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Solving the problem of food allergy – lessons from developing countries

Published online: December 17, 2019

Food allergy has become a major problem affecting up to 10% of infants and preschool children in developed countries. The exact causes of food allergies are still poorly understood. Research from around the world suggests that allergic conditions such as asthma are less common in populations living in rural environments. Regarding food allergy, very limited information is available from populations from developing countries or rural environments. Studies in such environments may provide insights for understanding the increasing prevalence of food allergy in the developed world.

In a study published in The Journal of Allergy and Clinical Immunology: In Practice, Jing Li et al evaluated more than 35,000 children aged 7-10 years to obtain reliable information on food allergies in children from China, India, and Russia. They used a standardized questionnaire along with objective assessments of sensitization by performing skin prick tests (SPT) and food-specific Immunoglobulin E (sIgE) measurements. Both urban and rural children were recruited for the study. The diagnosis of food allergy was based on a report of symptoms within 2 hours of ingestion plus the presence of sIgE and /or positive SPT to that specific food.

Food allergy was highest in children from the highly urbanized city of Hong Kong (1.50%), intermediate in Russia (0.87%), while it was very low in India (0.14%) and the rural Chinese county of Shaoguan (0.69%). Among the children recruited from Hong Kong, food allergy in children who were born and raised in Hong Kong was more than three times higher than those who were born in China and migrated to Hong Kong subsequently. Such findings highlight the importance of early environmental exposures affecting the subsequent development of food allergies. Despite the very low prevalence of food allergy, presence of IgE sensitization was very high in India and rural China. In addition to sensitization, other factors must be important to result in clinical manifestation of food allergies. Detailed studies of early environmental exposures, including dietary habits in the rural environment, may reveal the important protective factors against the development of food allergy.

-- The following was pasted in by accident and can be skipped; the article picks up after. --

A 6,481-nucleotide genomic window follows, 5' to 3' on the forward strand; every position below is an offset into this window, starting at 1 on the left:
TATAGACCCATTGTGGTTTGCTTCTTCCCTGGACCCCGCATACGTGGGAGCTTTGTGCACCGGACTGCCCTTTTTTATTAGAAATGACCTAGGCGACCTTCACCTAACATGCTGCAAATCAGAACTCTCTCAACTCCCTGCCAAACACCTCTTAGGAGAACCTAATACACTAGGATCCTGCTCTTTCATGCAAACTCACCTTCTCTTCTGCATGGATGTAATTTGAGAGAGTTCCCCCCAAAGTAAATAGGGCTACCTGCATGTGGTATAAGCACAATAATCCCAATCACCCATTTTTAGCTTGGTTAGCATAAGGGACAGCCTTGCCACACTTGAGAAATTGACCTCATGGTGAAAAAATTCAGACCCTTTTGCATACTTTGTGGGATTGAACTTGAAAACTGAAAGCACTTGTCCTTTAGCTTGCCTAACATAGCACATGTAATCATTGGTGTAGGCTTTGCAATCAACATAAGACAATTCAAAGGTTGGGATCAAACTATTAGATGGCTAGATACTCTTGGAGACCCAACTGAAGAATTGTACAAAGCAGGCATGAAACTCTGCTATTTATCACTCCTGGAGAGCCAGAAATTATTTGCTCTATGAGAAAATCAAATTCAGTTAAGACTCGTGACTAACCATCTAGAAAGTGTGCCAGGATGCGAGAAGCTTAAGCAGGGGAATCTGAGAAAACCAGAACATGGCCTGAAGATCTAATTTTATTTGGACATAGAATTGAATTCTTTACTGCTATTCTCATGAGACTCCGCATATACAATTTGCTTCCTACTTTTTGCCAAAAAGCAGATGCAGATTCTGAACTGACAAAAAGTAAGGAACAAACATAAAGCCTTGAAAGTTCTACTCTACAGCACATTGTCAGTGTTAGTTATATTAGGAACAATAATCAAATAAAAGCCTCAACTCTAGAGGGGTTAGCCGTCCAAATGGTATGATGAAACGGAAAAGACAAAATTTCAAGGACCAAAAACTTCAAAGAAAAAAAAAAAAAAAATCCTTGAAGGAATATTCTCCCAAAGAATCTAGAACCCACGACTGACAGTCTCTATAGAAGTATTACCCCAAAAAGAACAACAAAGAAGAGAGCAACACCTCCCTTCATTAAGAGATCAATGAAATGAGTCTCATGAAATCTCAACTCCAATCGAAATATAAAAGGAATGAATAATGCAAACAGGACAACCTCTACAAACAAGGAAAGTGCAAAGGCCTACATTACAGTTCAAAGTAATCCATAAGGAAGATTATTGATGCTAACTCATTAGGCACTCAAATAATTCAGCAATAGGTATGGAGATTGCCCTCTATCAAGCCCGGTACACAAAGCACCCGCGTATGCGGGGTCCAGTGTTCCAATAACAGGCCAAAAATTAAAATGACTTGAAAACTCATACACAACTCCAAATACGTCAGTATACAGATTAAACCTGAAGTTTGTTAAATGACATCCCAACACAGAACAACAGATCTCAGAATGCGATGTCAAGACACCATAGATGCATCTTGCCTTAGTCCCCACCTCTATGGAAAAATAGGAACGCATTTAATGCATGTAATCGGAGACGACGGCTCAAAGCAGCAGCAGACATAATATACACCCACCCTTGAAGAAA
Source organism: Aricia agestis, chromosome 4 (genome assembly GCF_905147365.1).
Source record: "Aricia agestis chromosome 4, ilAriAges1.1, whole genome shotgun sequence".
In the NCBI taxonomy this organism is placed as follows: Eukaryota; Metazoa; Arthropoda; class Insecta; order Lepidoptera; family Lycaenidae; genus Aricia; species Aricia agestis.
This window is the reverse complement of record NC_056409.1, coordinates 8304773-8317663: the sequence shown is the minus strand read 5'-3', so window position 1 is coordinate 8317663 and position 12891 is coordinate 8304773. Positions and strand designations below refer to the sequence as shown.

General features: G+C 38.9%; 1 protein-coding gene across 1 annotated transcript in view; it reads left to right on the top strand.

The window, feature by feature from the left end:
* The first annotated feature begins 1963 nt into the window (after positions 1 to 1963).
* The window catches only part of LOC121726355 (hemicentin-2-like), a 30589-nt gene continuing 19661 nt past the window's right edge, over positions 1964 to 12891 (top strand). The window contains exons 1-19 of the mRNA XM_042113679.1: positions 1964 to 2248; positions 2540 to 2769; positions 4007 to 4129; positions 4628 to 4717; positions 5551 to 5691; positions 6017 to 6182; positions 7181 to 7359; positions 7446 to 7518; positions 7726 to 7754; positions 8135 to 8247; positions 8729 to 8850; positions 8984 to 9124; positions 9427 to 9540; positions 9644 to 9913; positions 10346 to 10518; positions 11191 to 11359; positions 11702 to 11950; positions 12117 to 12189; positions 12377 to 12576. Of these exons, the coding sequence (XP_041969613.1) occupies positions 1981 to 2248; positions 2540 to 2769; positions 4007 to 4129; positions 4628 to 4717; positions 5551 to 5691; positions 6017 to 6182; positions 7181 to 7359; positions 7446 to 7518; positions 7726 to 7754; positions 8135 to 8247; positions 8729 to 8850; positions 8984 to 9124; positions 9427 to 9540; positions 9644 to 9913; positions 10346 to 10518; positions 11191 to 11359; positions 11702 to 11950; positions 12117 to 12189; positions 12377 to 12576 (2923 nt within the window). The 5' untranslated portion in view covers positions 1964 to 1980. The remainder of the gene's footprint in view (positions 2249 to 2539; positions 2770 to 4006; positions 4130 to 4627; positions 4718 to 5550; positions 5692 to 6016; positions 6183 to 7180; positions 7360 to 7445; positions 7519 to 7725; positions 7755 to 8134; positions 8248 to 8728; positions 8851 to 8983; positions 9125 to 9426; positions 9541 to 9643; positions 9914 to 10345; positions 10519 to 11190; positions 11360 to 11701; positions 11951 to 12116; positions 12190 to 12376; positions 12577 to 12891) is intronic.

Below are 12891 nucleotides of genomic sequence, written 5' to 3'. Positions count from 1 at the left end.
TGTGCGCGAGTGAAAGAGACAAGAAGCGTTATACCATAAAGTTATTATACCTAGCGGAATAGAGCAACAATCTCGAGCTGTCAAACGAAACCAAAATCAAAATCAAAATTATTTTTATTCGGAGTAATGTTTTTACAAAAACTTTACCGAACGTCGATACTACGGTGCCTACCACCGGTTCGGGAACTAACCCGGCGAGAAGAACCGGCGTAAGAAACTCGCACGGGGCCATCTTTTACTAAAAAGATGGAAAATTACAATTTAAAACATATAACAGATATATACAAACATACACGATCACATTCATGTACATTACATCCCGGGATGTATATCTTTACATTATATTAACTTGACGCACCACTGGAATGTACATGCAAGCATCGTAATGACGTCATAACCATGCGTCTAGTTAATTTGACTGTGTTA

The Journal of Allergy and Clinical Immunology: In Practice is an official journal of the AAAAI, focusing on practical information for the practicing clinician.

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